Exercise is important in all aspects of health, but did you know that exercising also improves your ability to fight of a cold? Exercising is a stress reliever, improves cardiovascular function, improves circulation in the body, and also helps reinforce a proper body composition. All of these factors are incredibly important to improving your health.
One of the biggest indicators that someone will have a harder time getting over a cold or the flu is obesity. Obesity causes inflammation which makes it harder for your body to respond to an infection, disease, or virus. Maintaining cardiovascular fitness is also important in fighting off respiratory conditions. Finally, simply allowing your nervous system to release stress helps strengthen the immune system.
So, even though we are all finding ourselves at home more than usual in the preceding weeks, make sure you devote time for walks, strength training (even if it is body weight), riding a bike, or simply moving. Go outside and play catch or a game of baseball with your kids. Your physical and mental health will benefit significantly.
4. Get Plenty of Sleep
Sleep is by far the most effective rejuvenator available to the body. No drug or medical invention can match the healing power of sleep. Even if there were no mention of an illness or flu, you can still benefit from sleep. Athletes and active people need it to recover from training, students need sleep to improve their academic performance, and you need sleep to improve your body’s ability to function at its best too.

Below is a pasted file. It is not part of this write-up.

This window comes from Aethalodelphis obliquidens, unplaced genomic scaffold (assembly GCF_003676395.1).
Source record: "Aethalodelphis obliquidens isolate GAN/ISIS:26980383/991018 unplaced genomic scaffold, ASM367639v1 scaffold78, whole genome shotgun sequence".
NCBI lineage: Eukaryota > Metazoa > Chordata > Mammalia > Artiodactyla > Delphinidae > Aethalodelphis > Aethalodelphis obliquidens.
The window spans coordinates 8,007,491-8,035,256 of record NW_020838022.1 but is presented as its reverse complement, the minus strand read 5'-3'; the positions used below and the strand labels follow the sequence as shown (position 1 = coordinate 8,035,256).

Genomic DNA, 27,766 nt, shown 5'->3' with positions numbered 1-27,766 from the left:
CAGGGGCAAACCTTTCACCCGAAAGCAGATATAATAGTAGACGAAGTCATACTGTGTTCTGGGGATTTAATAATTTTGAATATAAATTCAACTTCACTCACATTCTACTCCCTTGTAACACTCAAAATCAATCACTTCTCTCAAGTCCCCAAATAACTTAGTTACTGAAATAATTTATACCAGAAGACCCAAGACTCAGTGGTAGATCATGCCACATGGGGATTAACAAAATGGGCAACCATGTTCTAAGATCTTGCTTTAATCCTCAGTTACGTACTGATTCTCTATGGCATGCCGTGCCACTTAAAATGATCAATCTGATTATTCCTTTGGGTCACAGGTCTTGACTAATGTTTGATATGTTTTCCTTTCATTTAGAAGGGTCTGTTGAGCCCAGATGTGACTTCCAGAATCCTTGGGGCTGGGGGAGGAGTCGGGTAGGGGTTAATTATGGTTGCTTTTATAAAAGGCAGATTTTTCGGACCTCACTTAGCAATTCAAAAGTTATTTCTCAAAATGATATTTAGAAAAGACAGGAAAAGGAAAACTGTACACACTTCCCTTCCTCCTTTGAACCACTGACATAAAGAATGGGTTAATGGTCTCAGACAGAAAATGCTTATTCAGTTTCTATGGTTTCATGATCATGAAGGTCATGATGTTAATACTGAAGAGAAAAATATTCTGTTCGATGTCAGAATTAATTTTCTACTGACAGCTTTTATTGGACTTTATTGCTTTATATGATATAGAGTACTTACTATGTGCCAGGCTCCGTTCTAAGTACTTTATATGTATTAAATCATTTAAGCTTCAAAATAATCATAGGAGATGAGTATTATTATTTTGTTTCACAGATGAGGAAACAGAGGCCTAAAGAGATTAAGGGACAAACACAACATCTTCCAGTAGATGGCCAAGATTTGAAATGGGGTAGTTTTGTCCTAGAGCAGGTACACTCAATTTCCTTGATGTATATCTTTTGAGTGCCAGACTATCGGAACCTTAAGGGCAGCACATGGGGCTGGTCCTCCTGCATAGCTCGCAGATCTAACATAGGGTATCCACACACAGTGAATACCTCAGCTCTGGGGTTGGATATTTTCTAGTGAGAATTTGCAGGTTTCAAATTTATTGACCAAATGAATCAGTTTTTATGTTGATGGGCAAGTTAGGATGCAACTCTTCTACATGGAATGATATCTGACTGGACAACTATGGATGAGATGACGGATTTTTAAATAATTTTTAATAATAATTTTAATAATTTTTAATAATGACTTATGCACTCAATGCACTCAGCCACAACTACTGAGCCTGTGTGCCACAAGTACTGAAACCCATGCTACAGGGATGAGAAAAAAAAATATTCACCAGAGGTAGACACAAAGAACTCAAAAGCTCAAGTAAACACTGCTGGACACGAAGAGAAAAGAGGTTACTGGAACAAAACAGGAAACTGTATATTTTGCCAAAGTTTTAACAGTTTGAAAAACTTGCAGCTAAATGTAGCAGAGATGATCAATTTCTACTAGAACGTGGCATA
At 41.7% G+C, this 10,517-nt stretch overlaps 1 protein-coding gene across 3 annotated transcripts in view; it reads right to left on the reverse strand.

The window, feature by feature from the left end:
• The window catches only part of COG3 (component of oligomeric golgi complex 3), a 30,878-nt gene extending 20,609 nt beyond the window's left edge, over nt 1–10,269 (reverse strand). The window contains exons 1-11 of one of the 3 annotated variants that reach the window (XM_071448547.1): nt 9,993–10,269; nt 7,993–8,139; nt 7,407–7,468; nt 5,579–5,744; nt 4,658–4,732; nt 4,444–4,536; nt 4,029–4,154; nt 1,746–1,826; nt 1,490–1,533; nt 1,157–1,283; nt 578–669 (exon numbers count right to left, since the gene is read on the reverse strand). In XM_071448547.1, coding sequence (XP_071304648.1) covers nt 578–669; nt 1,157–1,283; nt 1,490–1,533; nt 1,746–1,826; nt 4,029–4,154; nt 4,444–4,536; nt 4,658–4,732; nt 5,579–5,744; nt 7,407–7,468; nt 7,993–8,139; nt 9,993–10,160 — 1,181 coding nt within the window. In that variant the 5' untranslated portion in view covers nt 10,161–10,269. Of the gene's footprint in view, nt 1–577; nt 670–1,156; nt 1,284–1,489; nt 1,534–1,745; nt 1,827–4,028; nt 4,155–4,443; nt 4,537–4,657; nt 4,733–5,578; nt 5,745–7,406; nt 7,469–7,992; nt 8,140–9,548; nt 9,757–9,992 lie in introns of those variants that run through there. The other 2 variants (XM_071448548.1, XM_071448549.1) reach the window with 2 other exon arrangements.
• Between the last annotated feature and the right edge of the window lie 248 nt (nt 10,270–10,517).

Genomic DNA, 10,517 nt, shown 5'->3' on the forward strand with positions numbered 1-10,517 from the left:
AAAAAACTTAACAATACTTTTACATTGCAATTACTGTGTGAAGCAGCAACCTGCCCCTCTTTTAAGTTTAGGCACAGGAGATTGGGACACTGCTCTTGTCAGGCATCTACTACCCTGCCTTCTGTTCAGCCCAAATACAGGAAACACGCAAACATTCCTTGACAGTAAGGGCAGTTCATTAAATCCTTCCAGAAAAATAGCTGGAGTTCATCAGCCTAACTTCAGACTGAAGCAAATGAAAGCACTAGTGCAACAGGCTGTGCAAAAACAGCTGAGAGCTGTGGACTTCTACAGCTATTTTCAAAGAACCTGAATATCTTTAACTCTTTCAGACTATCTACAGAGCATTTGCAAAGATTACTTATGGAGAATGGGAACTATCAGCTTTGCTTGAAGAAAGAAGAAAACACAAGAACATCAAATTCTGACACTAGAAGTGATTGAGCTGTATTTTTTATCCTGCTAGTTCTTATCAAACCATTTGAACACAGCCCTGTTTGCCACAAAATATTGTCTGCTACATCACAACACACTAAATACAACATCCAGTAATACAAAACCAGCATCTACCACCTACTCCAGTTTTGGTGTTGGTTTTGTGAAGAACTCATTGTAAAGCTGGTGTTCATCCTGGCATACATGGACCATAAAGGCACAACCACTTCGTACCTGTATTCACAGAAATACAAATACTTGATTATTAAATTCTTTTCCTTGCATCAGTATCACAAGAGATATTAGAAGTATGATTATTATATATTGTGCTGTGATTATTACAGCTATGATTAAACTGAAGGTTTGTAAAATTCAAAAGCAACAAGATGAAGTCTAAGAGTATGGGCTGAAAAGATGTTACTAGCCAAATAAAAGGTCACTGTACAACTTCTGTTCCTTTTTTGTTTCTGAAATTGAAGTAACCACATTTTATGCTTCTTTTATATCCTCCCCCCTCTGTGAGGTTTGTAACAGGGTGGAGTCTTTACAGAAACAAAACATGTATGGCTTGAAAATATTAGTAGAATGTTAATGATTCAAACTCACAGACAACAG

As usual, the recommended amount of sleep is 7-8 hours per night. Want to make sure your body is able to resist or fight off illness? Simply sleep more! Even if you cannot get more than 7-8 hours of sleep at a time, 30, 60 or 90-minute naps are a great way to increase sleep. The dirty little secret about sleep that no one seems to pay attention to, is that it is great, no matter what your goals are. Even after this period of time passes, and I promise you it will pass, if you happen to be pushing your body in other areas such as athletics, your career/business, or academics, sleep will help! So make sleep a priority and start seeing the benefits now.
Breathing is such an amazing tool at this moment for multiple reasons. First and foremost, everyone needs to just take a deep breath. Everything is going to be fine. One of the best things you can do right now (top 5 according to this article) is to substitute your social media, news media, and COVID-19 coverage with literally and figuratively taking some time to breathe. Use this as an opportunity to spend more time with your family and take 10-20 minutes throughout your day to do some deep breathing. Belly (diaphragmatic) breathing is hugely beneficial to relieving stress. In fact, breathing is the first thing that we address in our clients as part of their first visit and the Be Activated system of analysis of the body and function. This is because even simply the way you breathe on a regular basis can either signal stress or safety to the body. Short, shallow breathing into the chest is actually a signal to your brain that you are stressed. That’s why when you go to scare a family member or friend you see them take a sudden breath up into their chest. When people are mentally stressed, they also show it by breathing up into their chest for the same reason.